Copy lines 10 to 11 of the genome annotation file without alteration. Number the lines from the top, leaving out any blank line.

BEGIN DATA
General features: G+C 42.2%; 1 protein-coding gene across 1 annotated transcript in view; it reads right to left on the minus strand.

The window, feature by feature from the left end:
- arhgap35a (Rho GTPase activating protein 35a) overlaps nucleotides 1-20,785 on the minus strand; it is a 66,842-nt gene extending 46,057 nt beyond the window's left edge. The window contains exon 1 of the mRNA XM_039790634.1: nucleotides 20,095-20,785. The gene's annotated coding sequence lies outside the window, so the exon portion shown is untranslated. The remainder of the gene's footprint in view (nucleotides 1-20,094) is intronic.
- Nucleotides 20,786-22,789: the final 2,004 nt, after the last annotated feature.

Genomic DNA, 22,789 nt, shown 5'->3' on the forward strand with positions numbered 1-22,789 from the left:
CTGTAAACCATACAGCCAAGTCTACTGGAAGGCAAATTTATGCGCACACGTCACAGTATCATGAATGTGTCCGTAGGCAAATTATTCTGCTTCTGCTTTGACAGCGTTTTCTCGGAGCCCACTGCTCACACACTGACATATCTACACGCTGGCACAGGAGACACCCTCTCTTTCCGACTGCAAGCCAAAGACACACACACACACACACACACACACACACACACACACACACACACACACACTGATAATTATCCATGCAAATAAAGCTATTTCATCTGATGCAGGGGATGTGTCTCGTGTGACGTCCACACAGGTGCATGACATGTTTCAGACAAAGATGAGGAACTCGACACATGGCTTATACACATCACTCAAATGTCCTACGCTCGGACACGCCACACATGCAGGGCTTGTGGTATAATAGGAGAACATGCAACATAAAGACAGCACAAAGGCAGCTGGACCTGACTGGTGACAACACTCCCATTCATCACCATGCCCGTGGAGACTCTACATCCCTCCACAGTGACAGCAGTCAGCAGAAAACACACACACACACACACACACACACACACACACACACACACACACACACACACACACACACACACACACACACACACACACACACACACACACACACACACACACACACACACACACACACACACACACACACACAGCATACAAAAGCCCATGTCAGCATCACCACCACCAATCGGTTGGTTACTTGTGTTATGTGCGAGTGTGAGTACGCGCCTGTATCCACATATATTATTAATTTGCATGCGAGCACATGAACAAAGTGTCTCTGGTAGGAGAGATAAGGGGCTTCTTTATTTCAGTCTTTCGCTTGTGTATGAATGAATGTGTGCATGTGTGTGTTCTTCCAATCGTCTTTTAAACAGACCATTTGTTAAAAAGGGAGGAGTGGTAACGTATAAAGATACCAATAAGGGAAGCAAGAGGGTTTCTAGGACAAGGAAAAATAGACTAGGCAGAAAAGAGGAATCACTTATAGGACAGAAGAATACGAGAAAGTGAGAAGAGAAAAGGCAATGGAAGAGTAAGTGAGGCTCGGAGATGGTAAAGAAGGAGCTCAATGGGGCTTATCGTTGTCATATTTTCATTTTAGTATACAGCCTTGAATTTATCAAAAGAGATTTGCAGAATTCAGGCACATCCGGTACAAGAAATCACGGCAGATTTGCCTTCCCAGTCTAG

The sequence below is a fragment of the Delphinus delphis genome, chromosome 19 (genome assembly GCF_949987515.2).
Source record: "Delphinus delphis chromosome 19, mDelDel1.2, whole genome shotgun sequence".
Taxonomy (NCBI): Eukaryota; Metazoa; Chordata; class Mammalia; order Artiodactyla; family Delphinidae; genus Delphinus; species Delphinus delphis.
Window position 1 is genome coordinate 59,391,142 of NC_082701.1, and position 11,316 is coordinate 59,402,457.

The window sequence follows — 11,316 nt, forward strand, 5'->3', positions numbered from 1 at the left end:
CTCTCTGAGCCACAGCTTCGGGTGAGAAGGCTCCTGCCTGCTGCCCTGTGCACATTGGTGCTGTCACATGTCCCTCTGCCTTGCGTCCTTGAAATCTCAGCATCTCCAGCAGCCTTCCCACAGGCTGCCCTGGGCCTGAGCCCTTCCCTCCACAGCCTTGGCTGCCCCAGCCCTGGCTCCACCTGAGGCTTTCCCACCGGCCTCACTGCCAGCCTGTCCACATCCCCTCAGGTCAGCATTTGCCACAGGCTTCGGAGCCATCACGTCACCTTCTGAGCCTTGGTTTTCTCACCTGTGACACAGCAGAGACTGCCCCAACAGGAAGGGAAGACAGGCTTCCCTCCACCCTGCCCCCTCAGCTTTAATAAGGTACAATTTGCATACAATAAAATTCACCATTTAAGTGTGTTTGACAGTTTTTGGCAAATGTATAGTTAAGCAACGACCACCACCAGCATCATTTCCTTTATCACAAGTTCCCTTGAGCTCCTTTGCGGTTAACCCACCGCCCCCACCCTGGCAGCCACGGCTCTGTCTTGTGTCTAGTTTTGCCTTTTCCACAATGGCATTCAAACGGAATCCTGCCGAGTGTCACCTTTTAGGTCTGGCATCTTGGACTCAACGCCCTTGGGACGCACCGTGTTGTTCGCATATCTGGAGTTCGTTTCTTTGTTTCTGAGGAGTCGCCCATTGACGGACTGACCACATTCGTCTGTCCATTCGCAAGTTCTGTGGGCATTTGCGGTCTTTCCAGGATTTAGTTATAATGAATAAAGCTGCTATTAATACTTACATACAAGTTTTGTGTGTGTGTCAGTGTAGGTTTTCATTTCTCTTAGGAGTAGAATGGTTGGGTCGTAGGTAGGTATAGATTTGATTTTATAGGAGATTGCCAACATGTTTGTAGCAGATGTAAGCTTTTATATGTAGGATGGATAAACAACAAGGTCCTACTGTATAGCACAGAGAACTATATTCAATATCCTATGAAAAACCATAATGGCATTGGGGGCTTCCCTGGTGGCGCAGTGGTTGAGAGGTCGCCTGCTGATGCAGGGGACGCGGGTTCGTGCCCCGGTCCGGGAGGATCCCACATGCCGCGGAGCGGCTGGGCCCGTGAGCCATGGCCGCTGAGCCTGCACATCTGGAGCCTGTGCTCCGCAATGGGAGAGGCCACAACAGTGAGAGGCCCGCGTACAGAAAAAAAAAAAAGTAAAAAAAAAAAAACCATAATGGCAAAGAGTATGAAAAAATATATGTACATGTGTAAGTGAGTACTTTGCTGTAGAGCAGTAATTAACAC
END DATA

Window position 1 is genome coordinate 59,391,142 of NC_082701.1, and position 11,316 is coordinate 59,402,457.

The window sequence follows — 11,316 nt, forward strand, 5'->3', positions numbered from 1 at the left end: